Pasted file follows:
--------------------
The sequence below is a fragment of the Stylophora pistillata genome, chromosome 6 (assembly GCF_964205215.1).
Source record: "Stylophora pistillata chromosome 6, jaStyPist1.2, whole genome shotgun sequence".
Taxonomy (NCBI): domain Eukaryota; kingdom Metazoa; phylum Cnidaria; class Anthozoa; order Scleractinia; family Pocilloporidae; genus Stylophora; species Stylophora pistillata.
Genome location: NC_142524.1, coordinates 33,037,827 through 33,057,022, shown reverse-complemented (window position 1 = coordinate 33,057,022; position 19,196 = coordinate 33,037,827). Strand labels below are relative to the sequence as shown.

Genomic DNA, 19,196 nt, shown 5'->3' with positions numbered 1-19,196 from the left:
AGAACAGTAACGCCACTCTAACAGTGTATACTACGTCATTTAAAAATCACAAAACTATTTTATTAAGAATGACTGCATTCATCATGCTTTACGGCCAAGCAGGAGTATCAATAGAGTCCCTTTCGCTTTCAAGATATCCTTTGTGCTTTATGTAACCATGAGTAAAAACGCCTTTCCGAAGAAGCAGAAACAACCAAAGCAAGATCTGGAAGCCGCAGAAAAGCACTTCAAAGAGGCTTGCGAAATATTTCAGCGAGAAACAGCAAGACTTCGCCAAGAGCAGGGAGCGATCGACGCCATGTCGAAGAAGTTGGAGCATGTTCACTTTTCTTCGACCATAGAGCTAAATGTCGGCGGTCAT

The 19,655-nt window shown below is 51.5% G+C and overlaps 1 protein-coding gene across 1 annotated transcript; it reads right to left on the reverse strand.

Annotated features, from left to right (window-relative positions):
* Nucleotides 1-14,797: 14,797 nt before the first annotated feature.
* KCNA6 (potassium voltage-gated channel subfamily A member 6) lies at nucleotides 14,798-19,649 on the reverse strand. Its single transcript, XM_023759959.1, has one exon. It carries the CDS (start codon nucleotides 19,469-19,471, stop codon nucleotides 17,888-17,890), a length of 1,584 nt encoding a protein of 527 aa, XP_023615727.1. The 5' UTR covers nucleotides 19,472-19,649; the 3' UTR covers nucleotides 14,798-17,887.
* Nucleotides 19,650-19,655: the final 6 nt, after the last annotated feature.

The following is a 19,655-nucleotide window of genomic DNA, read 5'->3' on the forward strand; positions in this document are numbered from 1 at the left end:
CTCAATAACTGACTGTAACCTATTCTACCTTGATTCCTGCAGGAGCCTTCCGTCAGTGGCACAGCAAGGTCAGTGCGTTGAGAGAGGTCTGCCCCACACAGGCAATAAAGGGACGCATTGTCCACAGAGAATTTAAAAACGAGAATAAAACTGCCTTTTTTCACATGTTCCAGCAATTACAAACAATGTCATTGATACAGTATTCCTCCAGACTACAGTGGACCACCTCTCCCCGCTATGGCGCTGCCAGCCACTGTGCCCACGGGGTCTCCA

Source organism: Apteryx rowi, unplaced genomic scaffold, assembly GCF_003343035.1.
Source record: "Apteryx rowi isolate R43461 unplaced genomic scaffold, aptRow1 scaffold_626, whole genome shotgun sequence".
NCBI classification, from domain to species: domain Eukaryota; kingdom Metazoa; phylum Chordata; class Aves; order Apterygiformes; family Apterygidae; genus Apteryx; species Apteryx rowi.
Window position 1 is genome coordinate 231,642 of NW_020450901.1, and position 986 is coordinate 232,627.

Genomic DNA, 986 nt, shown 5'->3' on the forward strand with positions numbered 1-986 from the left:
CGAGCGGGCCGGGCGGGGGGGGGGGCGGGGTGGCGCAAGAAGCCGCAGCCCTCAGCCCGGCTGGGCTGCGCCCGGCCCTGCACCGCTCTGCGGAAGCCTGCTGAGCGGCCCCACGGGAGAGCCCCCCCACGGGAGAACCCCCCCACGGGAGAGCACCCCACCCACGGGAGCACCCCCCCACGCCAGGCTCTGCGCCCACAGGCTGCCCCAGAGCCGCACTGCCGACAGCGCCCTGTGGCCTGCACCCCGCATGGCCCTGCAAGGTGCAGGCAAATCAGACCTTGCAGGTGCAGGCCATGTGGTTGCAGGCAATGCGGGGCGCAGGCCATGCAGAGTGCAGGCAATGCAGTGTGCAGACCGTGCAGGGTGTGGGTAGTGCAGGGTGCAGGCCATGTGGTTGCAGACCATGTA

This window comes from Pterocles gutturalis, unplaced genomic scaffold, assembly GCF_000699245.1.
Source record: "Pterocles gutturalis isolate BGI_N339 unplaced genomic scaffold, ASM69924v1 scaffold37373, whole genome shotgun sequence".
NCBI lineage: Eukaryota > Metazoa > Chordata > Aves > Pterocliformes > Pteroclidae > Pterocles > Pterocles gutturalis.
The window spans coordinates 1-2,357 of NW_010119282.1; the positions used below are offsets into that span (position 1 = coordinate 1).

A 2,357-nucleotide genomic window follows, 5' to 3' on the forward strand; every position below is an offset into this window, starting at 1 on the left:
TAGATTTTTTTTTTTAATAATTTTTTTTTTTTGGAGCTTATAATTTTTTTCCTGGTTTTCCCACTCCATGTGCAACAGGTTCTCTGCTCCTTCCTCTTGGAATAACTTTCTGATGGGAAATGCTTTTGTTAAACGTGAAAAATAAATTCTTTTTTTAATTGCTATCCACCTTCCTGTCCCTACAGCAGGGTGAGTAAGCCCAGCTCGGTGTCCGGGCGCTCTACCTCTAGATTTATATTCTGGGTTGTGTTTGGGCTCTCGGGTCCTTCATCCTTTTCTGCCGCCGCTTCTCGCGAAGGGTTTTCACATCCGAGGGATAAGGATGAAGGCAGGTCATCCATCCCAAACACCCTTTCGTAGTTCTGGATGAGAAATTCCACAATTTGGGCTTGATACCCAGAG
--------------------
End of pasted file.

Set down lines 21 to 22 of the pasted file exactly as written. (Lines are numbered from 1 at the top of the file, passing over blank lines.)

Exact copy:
Source record: "Pterocles gutturalis isolate BGI_N339 unplaced genomic scaffold, ASM69924v1 scaffold37373, whole genome shotgun sequence".
NCBI lineage: Eukaryota > Metazoa > Chordata > Aves > Pterocliformes > Pteroclidae > Pterocles > Pterocles gutturalis.